Digital is everywhere. It is all around us. Every day it seems to encroach on our lives in different ways. Yet it can also bring with it a growing sense of empowerment and enablement, injecting pace into the execution of the mundane, and bringing an energy into our lives, derived from the ease with which we can now connect to friends, family and colleagues alike. For many of us, the digital experiences in our personal lives set expectations of an increased pace of execution and ease of change in our business lives. And why shouldn’t they?
As we all know, on November 25, the chancellor will set out the government’s strategy for reforming public services in the 2015 Spending Review. It is a fairly safe bet to assume this will include more departmental budget cuts, perhaps in the region of £20bn over the next five years.
Talk about an enormous and complex challenge for the civil service! Significant savings and efficiencies have already been delivered and further savings will be difficult to find. Digital will no doubt continue to grow as a key enabler for government reform, and I feel certain the challenge ahead will increase the pressure on civil servants in terms of leadership demands, capacity and in key skills such as digital.
In order to really understand how our colleagues in Whitehall view the challenges ahead, we decided to ask them directly by commissioning Dods Research to survey civil servants about the progress and value of digital transformation. The response was overwhelming. We received an unprecedented 2,374 replies from all levels of seniority and a wide range of departments across Whitehall – providing a robust assessment of your own view of the progress of digital transformation across government.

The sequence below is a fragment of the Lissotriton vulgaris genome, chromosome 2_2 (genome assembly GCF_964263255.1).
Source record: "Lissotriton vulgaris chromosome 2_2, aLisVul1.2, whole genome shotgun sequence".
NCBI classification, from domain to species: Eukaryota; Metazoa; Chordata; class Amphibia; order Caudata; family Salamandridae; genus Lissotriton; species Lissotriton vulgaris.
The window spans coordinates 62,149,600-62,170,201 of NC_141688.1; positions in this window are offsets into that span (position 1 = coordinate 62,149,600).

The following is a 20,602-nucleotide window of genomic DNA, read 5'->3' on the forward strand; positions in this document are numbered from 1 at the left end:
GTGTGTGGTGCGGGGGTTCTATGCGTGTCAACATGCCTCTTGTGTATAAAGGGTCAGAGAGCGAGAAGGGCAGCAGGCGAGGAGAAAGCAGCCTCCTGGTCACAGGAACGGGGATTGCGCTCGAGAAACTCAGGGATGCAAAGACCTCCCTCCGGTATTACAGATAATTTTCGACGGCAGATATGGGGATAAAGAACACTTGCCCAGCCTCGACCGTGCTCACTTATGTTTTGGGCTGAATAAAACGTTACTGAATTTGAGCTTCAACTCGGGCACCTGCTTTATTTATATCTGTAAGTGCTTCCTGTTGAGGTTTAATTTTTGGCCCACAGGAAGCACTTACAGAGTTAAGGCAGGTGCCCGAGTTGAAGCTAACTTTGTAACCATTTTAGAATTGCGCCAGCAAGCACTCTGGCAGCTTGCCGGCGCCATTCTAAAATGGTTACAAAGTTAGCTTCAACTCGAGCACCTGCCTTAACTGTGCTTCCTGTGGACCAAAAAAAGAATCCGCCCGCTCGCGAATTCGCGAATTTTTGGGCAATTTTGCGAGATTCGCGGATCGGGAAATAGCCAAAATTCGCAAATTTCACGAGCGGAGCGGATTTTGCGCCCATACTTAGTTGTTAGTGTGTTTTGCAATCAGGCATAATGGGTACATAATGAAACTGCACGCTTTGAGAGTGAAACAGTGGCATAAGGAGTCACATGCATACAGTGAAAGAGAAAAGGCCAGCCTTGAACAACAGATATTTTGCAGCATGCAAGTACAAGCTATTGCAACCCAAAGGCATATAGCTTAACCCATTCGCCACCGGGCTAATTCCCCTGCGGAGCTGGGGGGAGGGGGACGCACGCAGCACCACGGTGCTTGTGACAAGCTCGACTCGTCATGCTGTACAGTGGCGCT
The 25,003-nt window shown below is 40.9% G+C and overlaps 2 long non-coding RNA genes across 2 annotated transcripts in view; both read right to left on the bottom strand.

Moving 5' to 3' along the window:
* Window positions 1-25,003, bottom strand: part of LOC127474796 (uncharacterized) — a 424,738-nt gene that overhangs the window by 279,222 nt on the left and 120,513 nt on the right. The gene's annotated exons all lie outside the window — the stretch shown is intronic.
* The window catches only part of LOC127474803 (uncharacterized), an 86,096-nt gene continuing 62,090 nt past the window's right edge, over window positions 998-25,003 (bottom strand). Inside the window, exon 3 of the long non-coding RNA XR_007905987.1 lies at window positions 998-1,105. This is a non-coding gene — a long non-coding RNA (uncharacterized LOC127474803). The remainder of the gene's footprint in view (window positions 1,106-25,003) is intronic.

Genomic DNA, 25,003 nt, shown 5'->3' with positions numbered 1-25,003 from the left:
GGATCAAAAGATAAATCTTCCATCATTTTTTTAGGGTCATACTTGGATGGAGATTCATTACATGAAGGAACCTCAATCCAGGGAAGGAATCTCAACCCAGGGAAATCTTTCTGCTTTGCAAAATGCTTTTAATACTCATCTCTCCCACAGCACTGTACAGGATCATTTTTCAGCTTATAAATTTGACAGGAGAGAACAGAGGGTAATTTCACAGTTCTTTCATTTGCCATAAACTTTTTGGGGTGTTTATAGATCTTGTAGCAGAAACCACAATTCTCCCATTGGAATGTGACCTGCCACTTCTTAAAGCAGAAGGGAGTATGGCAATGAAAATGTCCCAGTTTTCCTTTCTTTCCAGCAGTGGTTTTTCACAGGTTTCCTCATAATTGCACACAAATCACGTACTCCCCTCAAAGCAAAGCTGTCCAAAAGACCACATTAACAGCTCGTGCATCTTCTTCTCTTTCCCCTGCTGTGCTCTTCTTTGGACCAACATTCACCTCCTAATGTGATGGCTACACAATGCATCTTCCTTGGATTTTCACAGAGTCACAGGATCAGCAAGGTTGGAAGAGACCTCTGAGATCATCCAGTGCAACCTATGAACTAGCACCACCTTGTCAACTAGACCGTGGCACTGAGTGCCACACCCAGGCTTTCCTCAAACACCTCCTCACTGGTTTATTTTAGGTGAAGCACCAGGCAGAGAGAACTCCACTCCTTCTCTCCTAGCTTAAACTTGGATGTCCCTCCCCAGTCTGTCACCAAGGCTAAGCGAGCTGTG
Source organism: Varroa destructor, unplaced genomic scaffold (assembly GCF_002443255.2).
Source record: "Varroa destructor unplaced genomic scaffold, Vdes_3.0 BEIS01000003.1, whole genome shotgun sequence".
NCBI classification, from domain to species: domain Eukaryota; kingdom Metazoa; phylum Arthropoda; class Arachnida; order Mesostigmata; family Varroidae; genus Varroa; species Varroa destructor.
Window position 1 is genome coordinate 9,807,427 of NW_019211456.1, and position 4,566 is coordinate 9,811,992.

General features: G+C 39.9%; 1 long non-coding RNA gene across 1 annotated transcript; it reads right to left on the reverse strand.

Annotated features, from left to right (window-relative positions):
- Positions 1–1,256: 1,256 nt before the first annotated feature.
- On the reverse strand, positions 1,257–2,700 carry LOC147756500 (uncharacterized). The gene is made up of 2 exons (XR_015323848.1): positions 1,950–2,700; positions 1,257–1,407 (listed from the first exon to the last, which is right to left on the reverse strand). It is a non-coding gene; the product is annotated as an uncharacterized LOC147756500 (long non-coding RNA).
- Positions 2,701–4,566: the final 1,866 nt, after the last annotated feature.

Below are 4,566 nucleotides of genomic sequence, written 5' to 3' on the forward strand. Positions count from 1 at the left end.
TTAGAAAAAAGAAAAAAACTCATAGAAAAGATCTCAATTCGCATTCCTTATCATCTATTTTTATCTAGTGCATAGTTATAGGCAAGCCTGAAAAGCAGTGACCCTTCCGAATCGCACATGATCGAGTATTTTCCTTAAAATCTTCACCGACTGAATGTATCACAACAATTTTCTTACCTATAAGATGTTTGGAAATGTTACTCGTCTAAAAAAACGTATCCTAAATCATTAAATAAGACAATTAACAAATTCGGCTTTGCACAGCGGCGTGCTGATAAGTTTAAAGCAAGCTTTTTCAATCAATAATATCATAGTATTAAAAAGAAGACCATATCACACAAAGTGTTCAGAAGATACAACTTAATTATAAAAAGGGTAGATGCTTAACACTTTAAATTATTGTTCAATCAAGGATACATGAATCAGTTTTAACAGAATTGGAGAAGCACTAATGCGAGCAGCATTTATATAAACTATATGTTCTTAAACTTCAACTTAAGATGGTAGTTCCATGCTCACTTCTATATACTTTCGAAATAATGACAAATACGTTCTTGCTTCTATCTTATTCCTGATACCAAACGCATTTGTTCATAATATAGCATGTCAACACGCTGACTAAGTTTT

We found that the digital agenda has made a significant impact across the civil service. Three quarters of civil servants confirmed that it had an influence on their work, and for nearly a third it was a major focus of what they did. Civil servants also recognised the benefits, both for users and themselves, of putting services online and making existing services easier to use.
A good start, but the survey also highlighted some of the hurdles facing the civil service when implementing digital transformation…
First, the journey to deliver effective digital services starts with putting the user first. The majority of civil servants were confident that their organisation had a good understanding of a typical user, but only just over one third regularly used insight from customer data to help design services.
Second, users need basic digital skills and capabilities to realise the benefits of digital services. Nearly a third of civil servants cited digital exclusion as an obstacle to the wider uptake of digital services (just one of the reasons why Sopra Steria signed the Government’s Digital Inclusion Charter). In turn, this will naturally limit the benefits some changes might otherwise be able to deliver in support of the spending challenge.
Third, civil servants require new skills if they are to redesign services and deliver them digitally. Nearly four in 10 civil servants thought the training they received was not adequate. Some who worked directly on digital transformation projects reported they had received no training whatsoever.
Finally, civil servants need to win backing for digital technology through a clearly specified business case. However, many civil servants reported that there were challenges in defining and tracking the progress of digital transformation through robust cost, benefits and impact measures.
The survey shows there has already been considerable progress towards digital transformation but that there is room for improvement – particularly in establishing the skills and measures of success, and in truly understanding the user. These will all be necessary if the challenge of the Spending Review is to be met.
We intend to run the survey next year and ask all of you in the civil service how you think this digital transformation of government is progressing. Before that, though, if you would like more details about the findings of this year’s survey, you can find the summary report at here. If you’d like to discuss the results in detail and share your own views, or understand how you could easily begin to measure you own team’s skills or your digital maturity as an organisation, please contact us. We’d be happy to visit you, or perhaps host you and your team at our DigiLab facilities.
Read more about the Sopra Steria Digital Trends Survey here